How often have you heard advice like this? Find work that you are passionate about, and the rest of your career – and possibly, your life – will fall into place.
Cal Newport, author of “So Good They Can’t Ignore You,” disagrees, and has good reasons why he feels it’s bad advice for most of us. He believes that there are some people who are called to their work, but thinking that there is just one right kind of work for you may be a mistake. Looking for the perfect kind of work may keep you from discovering work that satisfies you and that may even become a passion.
In my experience, creative workers: writers, musicians, designers and chefs all feel passion for their work. They couldn’t imagine making a living doing anything else. But most people work in jobs or start companies that don’t require that creative spark. Yet they’re fulfilled, engaged, and very successful. What’s their secret?
Newport says that the key to happiness and passionate engagement is looking for a problem to solve. He says “Over time, passion finds you, not the other way around.” If you focus on solving a problem in the marketplace and develop the skills you need to get the work done, you will become passionate about your work.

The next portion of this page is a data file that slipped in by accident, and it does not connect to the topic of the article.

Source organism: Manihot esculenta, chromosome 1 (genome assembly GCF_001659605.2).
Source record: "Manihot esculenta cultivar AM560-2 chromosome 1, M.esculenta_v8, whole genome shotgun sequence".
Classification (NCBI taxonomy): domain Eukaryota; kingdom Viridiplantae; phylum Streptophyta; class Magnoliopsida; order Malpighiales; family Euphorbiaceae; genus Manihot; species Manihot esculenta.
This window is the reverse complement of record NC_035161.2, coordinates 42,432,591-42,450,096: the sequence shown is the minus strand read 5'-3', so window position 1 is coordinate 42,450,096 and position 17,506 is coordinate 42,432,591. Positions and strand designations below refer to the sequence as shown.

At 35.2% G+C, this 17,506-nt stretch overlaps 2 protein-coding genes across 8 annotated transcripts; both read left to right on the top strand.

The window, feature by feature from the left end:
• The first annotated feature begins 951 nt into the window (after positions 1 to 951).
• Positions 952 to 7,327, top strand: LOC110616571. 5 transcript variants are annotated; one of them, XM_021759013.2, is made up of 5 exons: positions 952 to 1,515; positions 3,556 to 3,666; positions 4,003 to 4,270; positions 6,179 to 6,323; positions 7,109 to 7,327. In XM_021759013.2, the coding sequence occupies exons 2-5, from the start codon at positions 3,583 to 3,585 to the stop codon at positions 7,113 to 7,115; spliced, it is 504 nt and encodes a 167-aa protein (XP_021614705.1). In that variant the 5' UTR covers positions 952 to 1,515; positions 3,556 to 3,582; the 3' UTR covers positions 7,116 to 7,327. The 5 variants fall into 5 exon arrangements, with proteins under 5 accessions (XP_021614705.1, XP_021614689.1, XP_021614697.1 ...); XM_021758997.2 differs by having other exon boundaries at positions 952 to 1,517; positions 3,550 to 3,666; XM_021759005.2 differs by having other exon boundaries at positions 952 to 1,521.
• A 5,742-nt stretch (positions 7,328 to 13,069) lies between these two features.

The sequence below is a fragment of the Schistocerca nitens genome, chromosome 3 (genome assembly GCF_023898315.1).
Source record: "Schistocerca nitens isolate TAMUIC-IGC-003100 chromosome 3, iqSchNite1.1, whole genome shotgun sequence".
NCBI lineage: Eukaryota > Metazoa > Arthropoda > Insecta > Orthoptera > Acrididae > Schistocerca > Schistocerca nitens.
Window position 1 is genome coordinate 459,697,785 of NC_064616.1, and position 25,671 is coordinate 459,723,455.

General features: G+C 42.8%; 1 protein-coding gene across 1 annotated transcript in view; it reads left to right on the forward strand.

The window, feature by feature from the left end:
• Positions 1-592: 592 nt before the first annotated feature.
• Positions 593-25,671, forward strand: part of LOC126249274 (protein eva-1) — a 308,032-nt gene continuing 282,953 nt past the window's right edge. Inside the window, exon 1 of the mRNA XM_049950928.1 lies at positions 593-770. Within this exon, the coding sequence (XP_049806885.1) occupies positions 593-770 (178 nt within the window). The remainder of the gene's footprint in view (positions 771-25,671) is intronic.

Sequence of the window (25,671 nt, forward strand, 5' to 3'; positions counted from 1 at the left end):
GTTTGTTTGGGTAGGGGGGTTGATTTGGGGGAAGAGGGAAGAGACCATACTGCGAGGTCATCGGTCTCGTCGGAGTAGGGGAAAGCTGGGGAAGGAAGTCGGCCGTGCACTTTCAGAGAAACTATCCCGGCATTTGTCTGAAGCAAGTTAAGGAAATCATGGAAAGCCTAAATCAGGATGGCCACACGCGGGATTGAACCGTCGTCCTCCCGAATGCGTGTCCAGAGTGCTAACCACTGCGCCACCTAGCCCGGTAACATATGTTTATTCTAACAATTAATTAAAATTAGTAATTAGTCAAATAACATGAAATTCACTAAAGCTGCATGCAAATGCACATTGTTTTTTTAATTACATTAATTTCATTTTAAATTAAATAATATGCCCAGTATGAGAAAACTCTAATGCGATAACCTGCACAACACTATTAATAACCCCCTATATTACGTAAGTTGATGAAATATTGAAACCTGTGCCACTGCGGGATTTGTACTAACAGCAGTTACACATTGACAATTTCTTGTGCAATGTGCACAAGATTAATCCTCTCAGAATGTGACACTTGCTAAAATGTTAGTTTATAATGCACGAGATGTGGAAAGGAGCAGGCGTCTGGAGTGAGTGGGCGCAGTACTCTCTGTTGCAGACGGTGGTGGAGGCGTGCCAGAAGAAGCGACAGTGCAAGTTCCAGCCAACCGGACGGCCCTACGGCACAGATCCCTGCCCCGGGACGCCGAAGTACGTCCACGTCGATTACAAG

I donate my time to mentor women business owners, and I can truthfully say that I fall in love with their business every time. I’ve mentored a chocolatier, a manufacturer of industrial pumps, a healthcare services company, and a startup aquaponics operation. In each case, the owner’s passion came from solving important and interesting problems for their customers. The deeper they got into their business, the more fascinating and challenging it became. And the passion was contagious.
Seeking passion in your work (and the chronic job-hopping that is the inevitable result) is as destructive to your career as seeking passion in new relationships can be to your marriage. Find interesting problems to solve and passion will find you.